The measures sparked a mixed reaction, with some farmers stopping their protests but others vowing to step up their blockades.
Prime Minister Manuel Valls declared: "We hear the anguish of the farmers," many of whom say they are on the brink of bankruptcy due to falling prices and increased competition.
"We have seen a fear of the future but also the desire to do a job that is more than a job: being a farmer means making a lot of sacrifices ... and contributing to the unique job of feeding the French people," Valls told reporters.
Valls said the government would waive around €100 million in taxes and set aside a further €500 millionto give farmers more time to pay various debts and taxes.
In addition, France's public investment bank will guarantee €500 million in loans for farmers to ease their cashflow crisis.
In recent days, farmers have dumped manure in cities, blocked access roads and motorways and hindered tourists from reaching Mont St-Michel in northern France, one of the country's most visited sites.
(Tourists forced to walk to Mont Saint-Michel after roads were blocked by farmers. Photo: AFP)
Overnight Tuesday, farmers briefly blocked the A1 motorway, a key artery between Paris and northern France, with around 500 tractors.
In the flashpoint city of Caen, farmers decided to lift their blockade after the measures were announced, letting through heavy goods vehicles, some of which had been stuck since Monday morning.
However, some militant farmers in the south vowed to block access to Lyon, France's second city.
"The measures will be put in place from this afternoon until tomorrow morning. We do not know how long they will last," said local union boss
Dominique Despras, who added it would be an "unprecedented" action.
'Exasperation and anger'
A combination of changing dietary habits -- French consumers are eating less meat -- and foreign competition has driven down pork, beef and milk
Farmers blame supermarkets, distributors and the food processing industry for keeping prices low.
Retailers and food industry chiefs promised to raise prices on meat and dairy after meeting farmers last month, but the farmers say price hikes in supermarkets have yet to filter down to them.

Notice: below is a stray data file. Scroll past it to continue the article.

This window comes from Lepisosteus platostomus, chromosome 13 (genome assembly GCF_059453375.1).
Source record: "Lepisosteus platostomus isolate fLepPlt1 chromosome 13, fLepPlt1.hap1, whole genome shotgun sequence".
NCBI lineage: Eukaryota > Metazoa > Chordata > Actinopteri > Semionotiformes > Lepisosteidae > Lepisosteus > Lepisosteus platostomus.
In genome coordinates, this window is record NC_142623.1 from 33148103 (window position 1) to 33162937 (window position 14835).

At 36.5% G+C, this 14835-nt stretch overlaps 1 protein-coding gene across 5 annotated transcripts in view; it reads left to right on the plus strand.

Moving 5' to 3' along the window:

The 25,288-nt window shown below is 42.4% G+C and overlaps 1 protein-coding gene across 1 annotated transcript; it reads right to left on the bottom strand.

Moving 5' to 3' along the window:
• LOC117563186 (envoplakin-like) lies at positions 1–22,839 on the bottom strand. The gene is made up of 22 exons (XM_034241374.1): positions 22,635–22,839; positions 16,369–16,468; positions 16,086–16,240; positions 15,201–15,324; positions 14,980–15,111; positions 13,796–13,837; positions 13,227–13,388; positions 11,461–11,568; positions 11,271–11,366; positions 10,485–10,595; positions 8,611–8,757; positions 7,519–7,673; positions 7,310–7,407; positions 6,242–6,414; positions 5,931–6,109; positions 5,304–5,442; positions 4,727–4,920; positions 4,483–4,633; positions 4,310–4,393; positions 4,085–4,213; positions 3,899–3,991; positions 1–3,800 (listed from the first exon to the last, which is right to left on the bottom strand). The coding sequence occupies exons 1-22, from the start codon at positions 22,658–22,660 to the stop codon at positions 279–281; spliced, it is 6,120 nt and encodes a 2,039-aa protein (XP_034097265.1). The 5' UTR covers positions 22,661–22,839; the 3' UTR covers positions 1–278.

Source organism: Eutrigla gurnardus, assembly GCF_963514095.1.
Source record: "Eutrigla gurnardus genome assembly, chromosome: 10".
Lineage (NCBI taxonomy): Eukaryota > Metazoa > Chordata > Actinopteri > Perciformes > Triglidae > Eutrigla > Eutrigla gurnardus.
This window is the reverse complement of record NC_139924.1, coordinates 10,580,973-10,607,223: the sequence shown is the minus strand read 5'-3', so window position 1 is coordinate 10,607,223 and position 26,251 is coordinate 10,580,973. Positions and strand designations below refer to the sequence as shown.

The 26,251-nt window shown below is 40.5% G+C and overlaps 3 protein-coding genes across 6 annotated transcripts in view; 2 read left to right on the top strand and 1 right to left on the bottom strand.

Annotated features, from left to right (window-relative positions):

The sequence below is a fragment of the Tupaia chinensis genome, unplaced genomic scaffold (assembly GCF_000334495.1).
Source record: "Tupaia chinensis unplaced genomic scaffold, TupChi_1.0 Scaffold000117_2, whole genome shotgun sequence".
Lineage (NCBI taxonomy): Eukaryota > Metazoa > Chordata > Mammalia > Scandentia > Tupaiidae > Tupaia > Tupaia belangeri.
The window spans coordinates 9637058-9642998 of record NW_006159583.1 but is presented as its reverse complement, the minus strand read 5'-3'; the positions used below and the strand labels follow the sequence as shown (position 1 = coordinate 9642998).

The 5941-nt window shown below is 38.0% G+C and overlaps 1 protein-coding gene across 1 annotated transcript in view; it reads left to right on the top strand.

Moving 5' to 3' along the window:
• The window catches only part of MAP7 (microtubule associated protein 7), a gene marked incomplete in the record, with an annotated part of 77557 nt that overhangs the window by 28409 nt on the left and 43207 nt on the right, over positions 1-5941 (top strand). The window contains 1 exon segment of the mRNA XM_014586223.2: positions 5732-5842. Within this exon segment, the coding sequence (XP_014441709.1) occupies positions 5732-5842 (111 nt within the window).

Agriculture Minister Stephane Le Foll has said around 10 percent of farms in France (approximately 22,000 operations) are on the brink of bankruptcy with a combined debt of €1.0 billion, according to the FNSEA farming union.
While the farmers' actions have grown more violent over the past few days, anger has been mounting since the beginning of the month, with around 12,000 farmers in total protesting across the country.
"There is a sort of exasperation and anger that has been rising for weeks. You can't say you weren't warned," stressed the head of the powerful FNSEA, Xavier Beulin.
Although agriculture only accounts for two percent of French gross domestic product, farming provides nearly one million jobs directly or indirectly and politicians pay close heed to the industry's mood.
(Farmers block off the A89 motorway. Photo: AFP)
The dairy industry has suffered a triple shock from the Russian embargo on Western products over the Ukraine crisis, a dip in Chinese demand and the end in April of European milk quotas.
According to recent figures from the French agriculture ministry, the price of milk bought from the producer plunged by 12 percent in May compared with the same month the previous year -- to €303 per 1,000 litres.
Meat producers have also been hit by the Russian embargo and are battling strong competition from neighbouring countries such as Spain, Germany and the Netherlands.
Valls has also stressed that "the government cannot act alone". He called on "everyone to live up to their responsibilities", including retailers and the food processing industry.
Hollande has also insisted that consumers play their role, calling on them to "eat French-produced food as much as possible."
The president is due to meet officials from the agricultural industry on Thursday in Dijon, eastern France.